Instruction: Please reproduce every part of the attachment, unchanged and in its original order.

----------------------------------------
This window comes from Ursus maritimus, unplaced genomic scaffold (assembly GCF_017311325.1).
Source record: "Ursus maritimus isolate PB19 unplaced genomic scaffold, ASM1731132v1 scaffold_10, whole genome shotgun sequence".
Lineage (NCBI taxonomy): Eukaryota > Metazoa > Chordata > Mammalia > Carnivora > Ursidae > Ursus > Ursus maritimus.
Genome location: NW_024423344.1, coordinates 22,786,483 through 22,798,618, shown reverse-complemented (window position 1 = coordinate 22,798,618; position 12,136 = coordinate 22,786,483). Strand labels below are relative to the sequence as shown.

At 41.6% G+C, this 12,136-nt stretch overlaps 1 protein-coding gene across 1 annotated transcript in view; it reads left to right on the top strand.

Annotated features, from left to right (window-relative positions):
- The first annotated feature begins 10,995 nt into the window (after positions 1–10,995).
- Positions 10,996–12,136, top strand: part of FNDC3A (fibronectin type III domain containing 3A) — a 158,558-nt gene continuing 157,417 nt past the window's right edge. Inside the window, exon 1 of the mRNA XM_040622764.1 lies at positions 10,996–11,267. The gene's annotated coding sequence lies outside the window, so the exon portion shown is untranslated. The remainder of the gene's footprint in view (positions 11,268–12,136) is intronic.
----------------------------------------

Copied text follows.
This window comes from Ursus maritimus, unplaced genomic scaffold (assembly GCF_017311325.1).
Source record: "Ursus maritimus isolate PB19 unplaced genomic scaffold, ASM1731132v1 scaffold_10, whole genome shotgun sequence".
Lineage (NCBI taxonomy): Eukaryota > Metazoa > Chordata > Mammalia > Carnivora > Ursidae > Ursus > Ursus maritimus.
Genome location: NW_024423344.1, coordinates 22,786,483 through 22,798,618, shown reverse-complemented (window position 1 = coordinate 22,798,618; position 12,136 = coordinate 22,786,483). Strand labels below are relative to the sequence as shown.

At 41.6% G+C, this 12,136-nt stretch overlaps 1 protein-coding gene across 1 annotated transcript in view; it reads left to right on the top strand.

Annotated features, from left to right (window-relative positions):
- The first annotated feature begins 10,995 nt into the window (after positions 1–10,995).
- Positions 10,996–12,136, top strand: part of FNDC3A (fibronectin type III domain containing 3A) — a 158,558-nt gene continuing 157,417 nt past the window's right edge. Inside the window, exon 1 of the mRNA XM_040622764.1 lies at positions 10,996–11,267. The gene's annotated coding sequence lies outside the window, so the exon portion shown is untranslated. The remainder of the gene's footprint in view (positions 11,268–12,136) is intronic.